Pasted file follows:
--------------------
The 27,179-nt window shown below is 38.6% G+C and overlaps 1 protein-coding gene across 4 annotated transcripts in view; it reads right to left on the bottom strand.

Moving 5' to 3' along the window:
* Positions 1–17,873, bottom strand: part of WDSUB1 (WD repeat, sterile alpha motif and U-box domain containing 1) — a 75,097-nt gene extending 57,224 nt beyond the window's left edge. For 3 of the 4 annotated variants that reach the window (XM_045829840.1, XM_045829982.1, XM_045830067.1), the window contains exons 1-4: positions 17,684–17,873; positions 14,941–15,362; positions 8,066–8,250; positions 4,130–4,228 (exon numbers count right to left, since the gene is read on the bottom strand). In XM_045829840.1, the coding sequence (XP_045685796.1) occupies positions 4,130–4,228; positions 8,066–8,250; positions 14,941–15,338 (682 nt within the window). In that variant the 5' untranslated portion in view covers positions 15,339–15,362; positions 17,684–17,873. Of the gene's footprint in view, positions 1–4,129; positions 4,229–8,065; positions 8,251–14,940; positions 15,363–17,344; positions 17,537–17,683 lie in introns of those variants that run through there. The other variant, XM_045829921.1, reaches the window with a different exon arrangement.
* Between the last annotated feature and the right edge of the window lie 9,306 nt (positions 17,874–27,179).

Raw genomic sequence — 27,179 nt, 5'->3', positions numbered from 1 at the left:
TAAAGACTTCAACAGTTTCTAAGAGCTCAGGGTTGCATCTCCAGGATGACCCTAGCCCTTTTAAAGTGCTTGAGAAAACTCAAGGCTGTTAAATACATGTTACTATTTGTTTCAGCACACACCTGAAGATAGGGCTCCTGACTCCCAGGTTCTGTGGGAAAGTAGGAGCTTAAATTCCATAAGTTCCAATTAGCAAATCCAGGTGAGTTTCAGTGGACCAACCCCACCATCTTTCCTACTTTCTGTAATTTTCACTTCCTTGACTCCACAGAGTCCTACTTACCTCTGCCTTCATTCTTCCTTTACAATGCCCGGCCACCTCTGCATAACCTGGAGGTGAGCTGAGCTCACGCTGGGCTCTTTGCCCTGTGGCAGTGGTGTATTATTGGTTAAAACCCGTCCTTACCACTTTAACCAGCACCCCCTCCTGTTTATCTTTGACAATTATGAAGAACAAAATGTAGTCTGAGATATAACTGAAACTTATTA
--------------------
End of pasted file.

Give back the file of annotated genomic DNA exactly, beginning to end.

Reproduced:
The 27,179-nt window shown below is 38.6% G+C and overlaps 1 protein-coding gene across 4 annotated transcripts in view; it reads right to left on the bottom strand.

Moving 5' to 3' along the window:
* Positions 1–17,873, bottom strand: part of WDSUB1 (WD repeat, sterile alpha motif and U-box domain containing 1) — a 75,097-nt gene extending 57,224 nt beyond the window's left edge. For 3 of the 4 annotated variants that reach the window (XM_045829840.1, XM_045829982.1, XM_045830067.1), the window contains exons 1-4: positions 17,684–17,873; positions 14,941–15,362; positions 8,066–8,250; positions 4,130–4,228 (exon numbers count right to left, since the gene is read on the bottom strand). In XM_045829840.1, the coding sequence (XP_045685796.1) occupies positions 4,130–4,228; positions 8,066–8,250; positions 14,941–15,338 (682 nt within the window). In that variant the 5' untranslated portion in view covers positions 15,339–15,362; positions 17,684–17,873. Of the gene's footprint in view, positions 1–4,129; positions 4,229–8,065; positions 8,251–14,940; positions 15,363–17,344; positions 17,537–17,683 lie in introns of those variants that run through there. The other variant, XM_045829921.1, reaches the window with a different exon arrangement.
* Between the last annotated feature and the right edge of the window lie 9,306 nt (positions 17,874–27,179).

Raw genomic sequence — 27,179 nt, 5'->3', positions numbered from 1 at the left:
TAAAGACTTCAACAGTTTCTAAGAGCTCAGGGTTGCATCTCCAGGATGACCCTAGCCCTTTTAAAGTGCTTGAGAAAACTCAAGGCTGTTAAATACATGTTACTATTTGTTTCAGCACACACCTGAAGATAGGGCTCCTGACTCCCAGGTTCTGTGGGAAAGTAGGAGCTTAAATTCCATAAGTTCCAATTAGCAAATCCAGGTGAGTTTCAGTGGACCAACCCCACCATCTTTCCTACTTTCTGTAATTTTCACTTCCTTGACTCCACAGAGTCCTACTTACCTCTGCCTTCATTCTTCCTTTACAATGCCCGGCCACCTCTGCATAACCTGGAGGTGAGCTGAGCTCACGCTGGGCTCTTTGCCCTGTGGCAGTGGTGTATTATTGGTTAAAACCCGTCCTTACCACTTTAACCAGCACCCCCTCCTGTTTATCTTTGACAATTATGAAGAACAAAATGTAGTCTGAGATATAACTGAAACTTATTA